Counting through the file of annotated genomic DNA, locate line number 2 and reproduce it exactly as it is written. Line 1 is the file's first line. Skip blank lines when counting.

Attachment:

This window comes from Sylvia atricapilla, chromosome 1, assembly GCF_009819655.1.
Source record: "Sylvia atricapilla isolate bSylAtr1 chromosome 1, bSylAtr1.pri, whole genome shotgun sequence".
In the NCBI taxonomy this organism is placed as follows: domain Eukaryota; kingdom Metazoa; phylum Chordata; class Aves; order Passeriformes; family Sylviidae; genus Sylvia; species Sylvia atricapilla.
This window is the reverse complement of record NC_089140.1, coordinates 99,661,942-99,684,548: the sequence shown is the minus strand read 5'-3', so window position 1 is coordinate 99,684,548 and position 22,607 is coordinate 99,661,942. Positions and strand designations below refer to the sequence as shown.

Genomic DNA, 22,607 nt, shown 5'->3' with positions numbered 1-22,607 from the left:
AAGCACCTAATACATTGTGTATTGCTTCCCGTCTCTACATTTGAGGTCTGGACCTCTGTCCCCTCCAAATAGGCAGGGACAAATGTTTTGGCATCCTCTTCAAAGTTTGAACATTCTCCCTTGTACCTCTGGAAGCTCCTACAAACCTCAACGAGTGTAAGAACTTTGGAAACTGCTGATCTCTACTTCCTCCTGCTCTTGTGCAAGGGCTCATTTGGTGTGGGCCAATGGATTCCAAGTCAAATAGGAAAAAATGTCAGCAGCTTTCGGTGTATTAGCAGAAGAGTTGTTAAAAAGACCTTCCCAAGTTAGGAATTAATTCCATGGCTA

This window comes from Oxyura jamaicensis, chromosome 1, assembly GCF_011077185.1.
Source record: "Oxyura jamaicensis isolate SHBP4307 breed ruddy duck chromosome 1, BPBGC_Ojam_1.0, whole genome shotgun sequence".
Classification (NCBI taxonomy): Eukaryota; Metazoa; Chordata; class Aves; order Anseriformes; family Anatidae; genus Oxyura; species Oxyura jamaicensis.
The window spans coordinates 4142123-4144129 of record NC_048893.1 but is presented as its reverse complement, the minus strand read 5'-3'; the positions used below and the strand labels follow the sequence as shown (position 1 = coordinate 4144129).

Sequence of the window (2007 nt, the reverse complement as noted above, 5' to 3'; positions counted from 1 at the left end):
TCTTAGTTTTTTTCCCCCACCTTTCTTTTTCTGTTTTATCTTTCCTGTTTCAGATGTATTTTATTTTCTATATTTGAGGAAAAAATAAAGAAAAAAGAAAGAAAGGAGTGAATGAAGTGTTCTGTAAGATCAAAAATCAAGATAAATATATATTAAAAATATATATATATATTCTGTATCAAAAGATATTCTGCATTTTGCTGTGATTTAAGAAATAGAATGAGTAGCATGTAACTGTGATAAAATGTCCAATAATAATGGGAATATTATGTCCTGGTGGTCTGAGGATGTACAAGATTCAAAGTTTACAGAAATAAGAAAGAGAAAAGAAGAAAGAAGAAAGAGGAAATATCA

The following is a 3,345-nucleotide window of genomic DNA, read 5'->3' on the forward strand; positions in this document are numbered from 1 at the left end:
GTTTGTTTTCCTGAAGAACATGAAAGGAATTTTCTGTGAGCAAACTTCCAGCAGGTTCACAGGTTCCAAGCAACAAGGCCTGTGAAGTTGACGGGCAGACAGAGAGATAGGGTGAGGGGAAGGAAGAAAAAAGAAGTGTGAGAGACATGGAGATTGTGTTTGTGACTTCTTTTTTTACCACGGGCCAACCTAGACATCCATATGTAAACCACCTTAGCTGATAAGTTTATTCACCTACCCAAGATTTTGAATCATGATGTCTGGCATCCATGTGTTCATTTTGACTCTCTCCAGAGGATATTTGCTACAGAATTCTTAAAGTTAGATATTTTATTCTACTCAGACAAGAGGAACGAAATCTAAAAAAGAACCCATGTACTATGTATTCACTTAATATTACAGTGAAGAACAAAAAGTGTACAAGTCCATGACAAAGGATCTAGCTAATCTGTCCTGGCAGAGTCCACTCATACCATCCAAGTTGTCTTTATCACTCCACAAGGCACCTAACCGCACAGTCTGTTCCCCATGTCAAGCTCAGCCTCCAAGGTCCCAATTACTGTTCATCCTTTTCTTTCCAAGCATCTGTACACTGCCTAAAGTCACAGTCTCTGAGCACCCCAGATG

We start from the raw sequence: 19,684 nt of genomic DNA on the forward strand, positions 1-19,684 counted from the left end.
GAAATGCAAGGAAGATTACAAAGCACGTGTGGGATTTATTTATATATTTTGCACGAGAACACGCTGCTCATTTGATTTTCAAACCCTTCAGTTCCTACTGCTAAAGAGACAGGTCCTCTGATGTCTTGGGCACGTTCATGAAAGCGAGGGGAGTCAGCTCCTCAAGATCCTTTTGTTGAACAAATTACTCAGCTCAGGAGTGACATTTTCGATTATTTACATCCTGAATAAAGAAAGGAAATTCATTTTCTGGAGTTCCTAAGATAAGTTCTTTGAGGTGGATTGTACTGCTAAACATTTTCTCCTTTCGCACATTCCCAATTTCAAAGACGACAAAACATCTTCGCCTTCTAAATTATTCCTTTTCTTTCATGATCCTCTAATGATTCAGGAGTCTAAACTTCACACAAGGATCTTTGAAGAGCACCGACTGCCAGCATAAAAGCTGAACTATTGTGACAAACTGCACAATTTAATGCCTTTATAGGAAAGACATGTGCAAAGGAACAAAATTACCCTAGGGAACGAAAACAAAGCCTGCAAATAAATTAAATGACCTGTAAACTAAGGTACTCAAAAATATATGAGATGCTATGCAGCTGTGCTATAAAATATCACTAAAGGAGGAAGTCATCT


Source record: "Sylvia atricapilla isolate bSylAtr1 chromosome 1, bSylAtr1.pri, whole genome shotgun sequence".